The milk retailer that found her body who had lived in St Stephens Road in Canterbury, said that he had been on his way to milk some cows in a cowshed on the Sunday morning, 17 February 1946, soon after 6.30am near Vauxhall Lakes by the Sturry Road, and that he was walking along the allotments footpath when he saw her body. He said that he saw her face, but didn't know her name and that he immediately went off for the police, noting that she appeared to be dead when he first saw her.
He said that when he returned with a police sergeant about 15 minutes later Lilian Miller was still in the same position.
A policeman said that when he arrived at the allotment, he saw Lilian Miller lying on her back. He said that she had been wearing a green and white flowered frock, a grey and brown herringbone tweed coat, a part of a torn brassiere and a pair of black laced light shoes, further described as not being ordinary dance shoes.
He said that her limbs were exposed to her waist.
The doctor that examined her on the morning on the pathway said that she was wearing an outdoor coat and a loose, untied scarf around her neck that concealed the injuries below. He said that there was a torn brassiere a few inches from her outstretched right hand and noted that she had no clothing underneath which suggested that perhaps they had been ripped off. He said that there was no sign of her underclothes in the vicinity but that she had been wearing shoes, although no stockings. He noted that her clothes were such as she would have worn to a dance.
The policeman said that about four yards along the path from Sturry Rad there were signs of a struggle and that about two yards farther on towards where her body was found there were further signs of a struggle. He said that then, a few yards from that point there were marks on the path made by the heels of Lilian Miller's shoes which extended for a distance of 18 to 20 feet.
Lilian Miller's body was then found on a path to the left, about 35 yards further on.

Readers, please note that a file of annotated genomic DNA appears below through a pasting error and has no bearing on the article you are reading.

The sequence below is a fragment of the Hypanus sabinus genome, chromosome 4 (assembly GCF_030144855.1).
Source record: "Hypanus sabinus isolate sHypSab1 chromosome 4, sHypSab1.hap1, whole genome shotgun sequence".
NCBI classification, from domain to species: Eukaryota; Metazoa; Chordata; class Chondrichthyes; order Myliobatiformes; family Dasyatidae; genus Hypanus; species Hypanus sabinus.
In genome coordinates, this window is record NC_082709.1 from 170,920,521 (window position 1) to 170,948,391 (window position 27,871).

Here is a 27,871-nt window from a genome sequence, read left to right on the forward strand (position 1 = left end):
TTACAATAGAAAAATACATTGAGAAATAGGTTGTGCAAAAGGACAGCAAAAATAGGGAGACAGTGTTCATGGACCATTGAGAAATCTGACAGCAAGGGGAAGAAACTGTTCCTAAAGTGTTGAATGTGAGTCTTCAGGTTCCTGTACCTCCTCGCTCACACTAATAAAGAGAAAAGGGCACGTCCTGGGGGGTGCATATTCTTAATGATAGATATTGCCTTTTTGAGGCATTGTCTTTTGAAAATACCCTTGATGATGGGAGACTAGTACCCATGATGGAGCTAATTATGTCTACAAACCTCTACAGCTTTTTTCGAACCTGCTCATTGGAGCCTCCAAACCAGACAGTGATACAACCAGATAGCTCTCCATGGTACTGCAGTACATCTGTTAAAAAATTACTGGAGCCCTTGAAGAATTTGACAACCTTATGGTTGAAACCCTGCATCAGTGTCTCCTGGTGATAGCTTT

The policeman added that there were also signs of a struggle on the soft earth at the sides of the path.
The crime was known as 'The Footpath Murder' in the press although it was also referred to as the 'Allotment Murder' and the 'After-The-Dance Murder'.
Lilian Miller was buried on Saturday 23 February 1946. The funeral was delayed so that her husband could fly over from Canada. His flight was also delayed by a gale that had forced it to land in the Azores. He arrived at Prestwick in Ayrshire by plane on 22 February 1946 and then made his way to Kent.
At her inquest on 6 April 1946 the coroner returned a verdict of 'Murder against some person unknown'.
see Whitstable Times and Herne Bay Herald - Saturday 06 April 1946
see Hull Daily Mail - Friday 22 February 1946
see Western Daily Press - Monday 25 February 1946
see Whitstable Times and Herne Bay Herald - Saturday 06 April 1946
see Nottingham Evening Post - Friday 22 February 1946
see Lancashire Evening Post - Friday 22 February 1946
see Gloucestershire Echo - Friday 22 February 1946
see Yorkshire Evening Post - Thursday 21 February 1946
see Gloucester Citizen - Friday 22 February 1946
see Derby Daily Telegraph - Friday 22 February 1946
see Lincolnshire Echo - Friday 22 February 1946